Better Weather by Yearling
The first thing that John Poole, guitarist and vocalist of Yearling, said to me once I told them they were on the record was: “Oh, we’re on the record? Then I want to say thanks to my uncle Marshall for the new underwear.” We had a lot of ground to cover.
If you have seen Yearling play then you have definitely thought to yourself, “where do I know that guy from?” Hell, you could almost say that a West Virginia rock supergroup, made up of John Poole (vocals, guitar), Eddie Stefanov (vocals, guitar), James Legge (vocals, bass), and Matthew Epling (drums). You have seen them before.
And that brings us to Better Weather, the first full length album from the fractious post-emo semi-hardcore band from Charleston. It was the “album that almost didn’t happen,” says Stefanov. “So much happened during the time we were writing the music.” There were two weddings, one member moved to Colorado, there was no plan on how to share or use the music that had been written; half the music for Better Weather had already been written with no plan on who got to use what. The band teetered. The members remaining in WV tried to carry on as Nova Scotia but never found the stride they had hit as Yearling. So each of them, in their own way, did the only thing that they knew how to do: they wrote.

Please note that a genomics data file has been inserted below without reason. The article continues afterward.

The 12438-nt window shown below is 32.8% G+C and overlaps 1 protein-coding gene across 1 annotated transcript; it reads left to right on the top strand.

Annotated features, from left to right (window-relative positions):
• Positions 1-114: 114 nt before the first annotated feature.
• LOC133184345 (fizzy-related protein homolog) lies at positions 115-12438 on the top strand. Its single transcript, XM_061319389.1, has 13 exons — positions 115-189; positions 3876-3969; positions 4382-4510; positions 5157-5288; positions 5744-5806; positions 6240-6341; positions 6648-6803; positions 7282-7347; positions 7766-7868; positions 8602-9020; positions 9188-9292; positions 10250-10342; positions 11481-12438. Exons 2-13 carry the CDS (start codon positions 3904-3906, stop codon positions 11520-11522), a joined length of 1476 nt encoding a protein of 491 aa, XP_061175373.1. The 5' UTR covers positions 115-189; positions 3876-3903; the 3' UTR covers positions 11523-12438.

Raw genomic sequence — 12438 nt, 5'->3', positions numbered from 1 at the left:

“We were all depressed when we were writing,” says Stefanov, then adding with a laugh, “we were sad bastards, moping and crying in a room somewhere.” But that is what fuels their energy. “In a way it made it easy to write, because we could express it through what we were writing.”
Strangely, the prodigal son returned from Colorado. “We weren’t sure what to do when James came back,” says Stefanov, who added that they decided to just “record it and get it out.” New material, the old material, whatever material they had.
“There have been so many good bands that I’ve seen live who never recorded,” says Poole, “they are just lost to time.” Yearling was determined to not be one of those bands. So they semi-borrowed some recording equipment and set up shop at the Bakery, a venerable if dilapidated building known to most West Virginia musicians, and recorded a frantic eight track album called Better Weather.
“This is the beginning of the story of this band, not the end,” says Stefanov. There is better weather ahead.
The album itself wanders between slow developing emo-tinged guitar work and carefully orchestrated thrashing; it’s haunting and brutal. Finger picking leads to driving power chords and desperate guitar and bass lines. It’s all overlaid with a mix of melodic post-emo and hardcore vocals, often paired together to give a raw immediate energy, along with (and John Poole will never forgive me for saying this, a point he specifically made in our interview) a pop sensibility that allows the listener to follow the directions that Yearling is taking them; taking them through a storm into Better Weather.
“Safe,” “Bruised Hearts,” and “Cosmos”.